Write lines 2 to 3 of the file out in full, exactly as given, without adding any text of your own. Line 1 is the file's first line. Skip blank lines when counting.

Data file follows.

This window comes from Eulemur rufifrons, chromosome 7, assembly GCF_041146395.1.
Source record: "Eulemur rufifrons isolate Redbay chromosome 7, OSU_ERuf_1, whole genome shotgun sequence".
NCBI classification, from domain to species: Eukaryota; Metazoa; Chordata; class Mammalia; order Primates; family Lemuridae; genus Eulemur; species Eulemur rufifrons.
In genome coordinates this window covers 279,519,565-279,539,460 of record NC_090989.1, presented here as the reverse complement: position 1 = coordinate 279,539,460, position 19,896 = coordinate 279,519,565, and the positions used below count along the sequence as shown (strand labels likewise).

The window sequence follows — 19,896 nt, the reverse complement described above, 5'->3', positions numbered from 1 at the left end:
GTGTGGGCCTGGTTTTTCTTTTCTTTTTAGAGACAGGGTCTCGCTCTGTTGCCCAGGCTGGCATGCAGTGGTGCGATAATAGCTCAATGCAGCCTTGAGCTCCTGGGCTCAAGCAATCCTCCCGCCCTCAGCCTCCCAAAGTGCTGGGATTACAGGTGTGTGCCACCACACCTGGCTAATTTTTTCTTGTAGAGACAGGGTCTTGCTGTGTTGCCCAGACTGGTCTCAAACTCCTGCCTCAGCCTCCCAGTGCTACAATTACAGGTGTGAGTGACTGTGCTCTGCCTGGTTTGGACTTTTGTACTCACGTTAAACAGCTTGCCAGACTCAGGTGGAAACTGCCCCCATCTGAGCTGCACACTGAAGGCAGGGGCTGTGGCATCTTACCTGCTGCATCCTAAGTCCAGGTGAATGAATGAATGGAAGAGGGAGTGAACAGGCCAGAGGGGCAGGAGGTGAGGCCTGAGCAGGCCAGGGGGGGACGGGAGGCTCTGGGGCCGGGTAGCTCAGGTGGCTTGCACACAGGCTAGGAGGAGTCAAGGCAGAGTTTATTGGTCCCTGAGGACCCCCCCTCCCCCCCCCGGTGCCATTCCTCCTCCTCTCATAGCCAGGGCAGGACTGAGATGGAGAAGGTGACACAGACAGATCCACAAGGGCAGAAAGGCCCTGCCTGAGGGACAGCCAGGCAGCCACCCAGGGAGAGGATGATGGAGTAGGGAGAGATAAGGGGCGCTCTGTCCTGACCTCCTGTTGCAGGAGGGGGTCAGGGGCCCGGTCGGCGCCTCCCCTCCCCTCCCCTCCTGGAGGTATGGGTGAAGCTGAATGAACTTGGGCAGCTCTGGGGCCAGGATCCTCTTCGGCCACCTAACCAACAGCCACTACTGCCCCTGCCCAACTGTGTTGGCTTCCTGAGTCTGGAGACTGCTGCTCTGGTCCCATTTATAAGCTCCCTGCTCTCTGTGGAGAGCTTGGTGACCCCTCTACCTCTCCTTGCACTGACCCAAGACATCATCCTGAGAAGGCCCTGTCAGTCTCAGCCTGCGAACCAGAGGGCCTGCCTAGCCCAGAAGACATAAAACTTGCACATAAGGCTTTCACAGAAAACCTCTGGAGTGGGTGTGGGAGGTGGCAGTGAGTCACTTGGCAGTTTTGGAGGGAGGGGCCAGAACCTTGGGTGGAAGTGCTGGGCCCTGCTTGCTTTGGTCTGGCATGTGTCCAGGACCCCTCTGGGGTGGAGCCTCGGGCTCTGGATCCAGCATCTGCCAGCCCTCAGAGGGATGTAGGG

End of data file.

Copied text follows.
Source record: "Eulemur rufifrons isolate Redbay chromosome 7, OSU_ERuf_1, whole genome shotgun sequence".
NCBI classification, from domain to species: Eukaryota; Metazoa; Chordata; class Mammalia; order Primates; family Lemuridae; genus Eulemur; species Eulemur rufifrons.